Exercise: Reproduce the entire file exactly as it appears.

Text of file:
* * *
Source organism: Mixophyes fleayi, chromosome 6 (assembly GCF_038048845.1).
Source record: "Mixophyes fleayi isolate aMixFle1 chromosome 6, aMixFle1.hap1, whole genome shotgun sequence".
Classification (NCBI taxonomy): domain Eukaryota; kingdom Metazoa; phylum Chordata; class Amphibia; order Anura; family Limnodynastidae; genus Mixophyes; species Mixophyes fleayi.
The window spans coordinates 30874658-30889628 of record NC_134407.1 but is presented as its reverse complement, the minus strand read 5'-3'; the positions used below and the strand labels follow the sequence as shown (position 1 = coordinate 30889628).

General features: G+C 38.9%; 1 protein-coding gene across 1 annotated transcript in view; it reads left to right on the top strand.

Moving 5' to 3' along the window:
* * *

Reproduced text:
Source organism: Mixophyes fleayi, chromosome 6 (assembly GCF_038048845.1).
Source record: "Mixophyes fleayi isolate aMixFle1 chromosome 6, aMixFle1.hap1, whole genome shotgun sequence".
Classification (NCBI taxonomy): domain Eukaryota; kingdom Metazoa; phylum Chordata; class Amphibia; order Anura; family Limnodynastidae; genus Mixophyes; species Mixophyes fleayi.
The window spans coordinates 30874658-30889628 of record NC_134407.1 but is presented as its reverse complement, the minus strand read 5'-3'; the positions used below and the strand labels follow the sequence as shown (position 1 = coordinate 30889628).

General features: G+C 38.9%; 1 protein-coding gene across 1 annotated transcript in view; it reads left to right on the top strand.

Moving 5' to 3' along the window: